Parsi swearing is sweet
During the membership interview at the Ripon Club some 30 years ago we were asked if we were joining for the mutton dhansak on Wednesdays. We smiled sheepishly and said we were vegetarian. A general look of disgust was evident. Do you enjoy a tipple? was the next question. Not really, we said. What kind of a Parsi are you? an old gentleman blurted, vegetarian and teetotaller, do you at least abuse? Not wanting to be blackballed, we gently nodded.
Not having had the fortune of residing in one of our baugs, our childhood knowledge of swear words was poor, despite studying at the Bharda New High School. At eight, we had innocently asked our grandmother the meaning of the M-word (incestuous relations with one’s mother). In the mayhem that followed, we were made to gargle with salt water and recite the Yatha Ahu Vairyo seven times to sanitize our tongue. However, we made rapid progress a year later, during our navar sojourn at Navsari. We remember an elderly mobed reciting a limerick, with a pronounced lisp, peppered with badaam daraakh (Parsi colloquial for swear words). What impressed us was the original abuse unleashed by another mobed at the navar candidates alleging incestuous relations with their maternal grandmothers and how the learned priest would like to make aléti paléti out of some severed body parts. This time we had the wisdom not to recount our learning to our visiting grandmother. Priestly endorsement gives confidence to the community to swear.
Parsis seldom indulge in abusive swearing. Our swearing is more idiomatic. In this department, none can better the Dadar Parsis to whom swearing is nothing but lubricating a conversation. In the Watergate scandal, the American nation was shocked at the extensive abuse by US President Richard Nixon and his men. Those were the early seventies and the F-word was still unprintable. The transcripts of the Nixon tapes were, therefore, replete with “(expletive deleted).” If ever the transcripts of the recorded conversations of Dadar Parsis at the railing are published, they will also be full of (expletive deleted). A typical conversation goes something like this: “Good morning (expletive deleted). Has the (expletive deleted) newspaper arrived? Why does the (expletive deleted) ganga (cleaning woman) come so late these days? Has (expletive deleted) nallo (child) left for school?” Swear words are mere fillers in a sentence and rarely intended to be abusive. On the contrary, the greatest affection is expressed by the most colorful abuse. Devoid of bitterness, rancor or anger, Parsi swearing sounds sweet. Very often, it is used to express love and affection: “M…. I missed you!”
Its political incorrectness is so delicious. Our fellow communities love it, as an integral part of our idiosyncratic culture. When it comes to swearing, there is hardly a class divide. Baug Parsis, bungalow Parsis, masoor paav Parsis and NCPA (National Centre for the Performing Arts) Parsis; they all enjoy it. Some ladies too. When a lady crusader for reforming Doongerwadi received an anonymous call at midnight threatening her with dire consequences, she let off the most appropriate response in a language so colorful that the goon at the other end instantly disconnected.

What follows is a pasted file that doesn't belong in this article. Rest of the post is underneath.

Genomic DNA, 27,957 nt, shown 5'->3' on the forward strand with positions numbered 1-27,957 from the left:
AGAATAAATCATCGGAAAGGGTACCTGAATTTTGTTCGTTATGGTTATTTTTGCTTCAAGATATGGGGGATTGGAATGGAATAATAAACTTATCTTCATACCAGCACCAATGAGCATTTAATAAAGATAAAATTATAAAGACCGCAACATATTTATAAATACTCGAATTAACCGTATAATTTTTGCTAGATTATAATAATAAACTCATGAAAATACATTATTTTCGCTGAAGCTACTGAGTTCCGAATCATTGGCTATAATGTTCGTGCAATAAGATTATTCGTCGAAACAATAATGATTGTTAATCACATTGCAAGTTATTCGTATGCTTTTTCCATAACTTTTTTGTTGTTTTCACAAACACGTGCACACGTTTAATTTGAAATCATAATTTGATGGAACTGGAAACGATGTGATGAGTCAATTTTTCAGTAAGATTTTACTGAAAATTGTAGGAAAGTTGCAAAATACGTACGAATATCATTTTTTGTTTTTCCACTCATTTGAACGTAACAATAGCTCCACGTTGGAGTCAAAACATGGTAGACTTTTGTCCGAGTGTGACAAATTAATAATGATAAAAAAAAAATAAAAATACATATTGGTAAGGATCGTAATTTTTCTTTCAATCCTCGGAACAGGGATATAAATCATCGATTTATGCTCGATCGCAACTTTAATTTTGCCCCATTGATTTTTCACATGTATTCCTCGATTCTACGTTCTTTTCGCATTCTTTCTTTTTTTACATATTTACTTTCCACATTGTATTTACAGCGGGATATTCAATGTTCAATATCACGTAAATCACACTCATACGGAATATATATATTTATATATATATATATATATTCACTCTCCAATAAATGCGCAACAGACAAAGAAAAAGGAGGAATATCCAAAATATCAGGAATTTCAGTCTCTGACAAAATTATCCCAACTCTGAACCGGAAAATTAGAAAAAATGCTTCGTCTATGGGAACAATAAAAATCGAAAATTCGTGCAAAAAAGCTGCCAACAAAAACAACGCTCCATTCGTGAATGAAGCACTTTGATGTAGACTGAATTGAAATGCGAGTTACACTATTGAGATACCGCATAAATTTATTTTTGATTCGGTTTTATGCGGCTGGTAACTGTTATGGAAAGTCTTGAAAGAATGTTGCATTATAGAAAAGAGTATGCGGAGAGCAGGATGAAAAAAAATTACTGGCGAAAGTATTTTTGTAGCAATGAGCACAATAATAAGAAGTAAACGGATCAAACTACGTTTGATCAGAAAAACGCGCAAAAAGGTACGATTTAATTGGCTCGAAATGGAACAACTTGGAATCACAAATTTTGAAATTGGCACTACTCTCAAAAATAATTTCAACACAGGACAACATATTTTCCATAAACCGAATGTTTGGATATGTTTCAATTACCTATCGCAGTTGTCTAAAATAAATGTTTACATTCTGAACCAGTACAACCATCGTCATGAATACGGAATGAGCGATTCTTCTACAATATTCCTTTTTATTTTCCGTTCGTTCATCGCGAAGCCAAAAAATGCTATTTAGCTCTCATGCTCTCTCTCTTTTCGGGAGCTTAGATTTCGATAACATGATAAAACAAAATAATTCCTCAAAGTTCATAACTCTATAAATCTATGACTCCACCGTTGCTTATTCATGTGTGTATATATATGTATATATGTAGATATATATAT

When Parsis swear, it seldom sounds vulgar or filthy. So much bonhomie and camaraderie flows from their manner of abusing that it does not offend the sensibilities of even the prig and the prude. Parsis do not regard swearing as sinful or objectionable. We knew of a well known Parsi solicitor, deeply religious, who would enter his cabin every morning, fervently pray before the photo frames of the Prophet, Mushkil Aasan, Dastur Kookadaru and other saints; and in the same breath instruct his old peon to summon the M… waiting for him in the reception.
Parsis can lay legitimate claim to have invented at least two original swear words — ghelsappo (mad) and ghelchodio (mad fornicator). Even the mild mannered, who spurn the M-word and the B-word (incestuous relations with one’s sister), think it kosher to use these swear words along with the ever popular chutio (ars__). Parsi Bol, that fascinating collection of Parsi sayings and idioms, may well invite someone enterprising to publish a book called ‘Parsi Gaar,’ a collection of select Parsi swear words.
We recall settlement talks in an acrimonious Parsi family dispute, with several prominent senior Parsi solicitors present, in the chambers of a very grim faced Parsi advocate who appeared humorless. Before the gathered gentlemen could get down to serious business, the grim one asked his peon to fetch the Concise Oxford Dictionary. He flipped to the section containing vernacular slang and drew the attention of his fellow Parsi brethren to the B-word therein. He then whipped out a letter addressed to the editors of the Dictionary, which he requested all of us to sign. The letter sought to express the deep anguish of the Bombay Parsis at the exclusion of the M-word from the Dictionary, and their great surprise at the decision of the learned editors to prefer the lesser swear word over the greater and the most popular Parsi swear word. The only non-Parsi present had a totally confused look of unbelonging as all the Parsi solicitors happily signed this letter of protest.
Our late friend Navroji Gamadia, who was as aristocratic as they come, was very fond of reciting a couplet extolling the happy-go-lucky nature of our community, and which appropriately sums up this fortnight’s column. Husta rumta daharo jaiy; ruré téni bén (may the day pass happily; the one who cries sees his sister…) (expletive deleted). We will not translate this.
by Berjis M. Desai, managing partner of J. Sagar Associates, advocates and solicitors, is a writer and community activist.
Courtesy : Parsiana – 21 May 2015